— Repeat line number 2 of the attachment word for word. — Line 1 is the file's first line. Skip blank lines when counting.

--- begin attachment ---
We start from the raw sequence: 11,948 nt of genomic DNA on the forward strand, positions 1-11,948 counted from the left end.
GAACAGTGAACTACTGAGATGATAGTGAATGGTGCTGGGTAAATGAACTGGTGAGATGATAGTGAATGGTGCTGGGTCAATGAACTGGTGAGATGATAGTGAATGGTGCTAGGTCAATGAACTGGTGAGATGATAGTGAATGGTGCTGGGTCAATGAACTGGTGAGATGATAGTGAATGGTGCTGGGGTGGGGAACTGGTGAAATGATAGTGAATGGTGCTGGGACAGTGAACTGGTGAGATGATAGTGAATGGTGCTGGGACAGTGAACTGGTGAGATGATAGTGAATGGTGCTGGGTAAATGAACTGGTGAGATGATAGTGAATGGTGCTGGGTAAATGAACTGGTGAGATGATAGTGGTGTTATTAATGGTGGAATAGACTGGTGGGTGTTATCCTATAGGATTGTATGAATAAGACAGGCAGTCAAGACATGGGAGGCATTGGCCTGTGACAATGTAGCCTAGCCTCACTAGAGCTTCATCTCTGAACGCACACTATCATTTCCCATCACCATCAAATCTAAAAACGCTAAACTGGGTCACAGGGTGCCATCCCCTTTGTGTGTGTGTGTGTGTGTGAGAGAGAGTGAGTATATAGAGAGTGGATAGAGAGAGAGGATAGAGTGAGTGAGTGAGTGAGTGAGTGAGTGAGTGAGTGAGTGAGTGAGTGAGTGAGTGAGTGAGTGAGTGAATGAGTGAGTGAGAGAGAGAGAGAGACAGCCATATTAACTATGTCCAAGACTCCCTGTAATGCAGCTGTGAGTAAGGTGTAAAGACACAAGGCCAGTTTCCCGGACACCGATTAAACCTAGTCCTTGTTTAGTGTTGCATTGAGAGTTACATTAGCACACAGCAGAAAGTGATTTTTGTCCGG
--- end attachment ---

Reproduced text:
GAACAGTGAACTACTGAGATGATAGTGAATGGTGCTGGGTAAATGAACTGGTGAGATGATAGTGAATGGTGCTGGGTCAATGAACTGGTGAGATGATAGTGAATGGTGCTAGGTCAATGAACTGGTGAGATGATAGTGAATGGTGCTGGGTCAATGAACTGGTGAGATGATAGTGAATGGTGCTGGGGTGGGGAACTGGTGAAATGATAGTGAATGGTGCTGGGACAGTGAACTGGTGAGATGATAGTGAATGGTGCTGGGACAGTGAACTGGTGAGATGATAGTGAATGGTGCTGGGTAAATGAACTGGTGAGATGATAGTGAATGGTGCTGGGTAAATGAACTGGTGAGATGATAGTGGTGTTATTAATGGTGGAATAGACTGGTGGGTGTTATCCTATAGGATTGTATGAATAAGACAGGCAGTCAAGACATGGGAGGCATTGGCCTGTGACAATGTAGCCTAGCCTCACTAGAGCTTCATCTCTGAACGCACACTATCATTTCCCATCACCATCAAATCTAAAAACGCTAAACTGGGTCACAGGGTGCCATCCCCTTTGTGTGTGTGTGTGTGTGTGAGAGAGAGTGAGTATATAGAGAGTGGATAGAGAGAGAGGATAGAGTGAGTGAGTGAGTGAGTGAGTGAGTGAGTGAGTGAGTGAGTGAGTGAGTGAGTGAGTGAGTGAGTGAATGAGTGAGTGAGAGAGAGAGAGAGACAGCCATATTAACTATGTCCAAGACTCCCTGTAATGCAGCTGTGAGTAAGGTGTAAAGACACAAGGCCAGTTTCCCGGACACCGATTAAACCTAGTCCTTGTTTAGTGTTGCATTGAGAGTTACATTAGCACACAGCAGAAAGTGATTTTTGTCCGG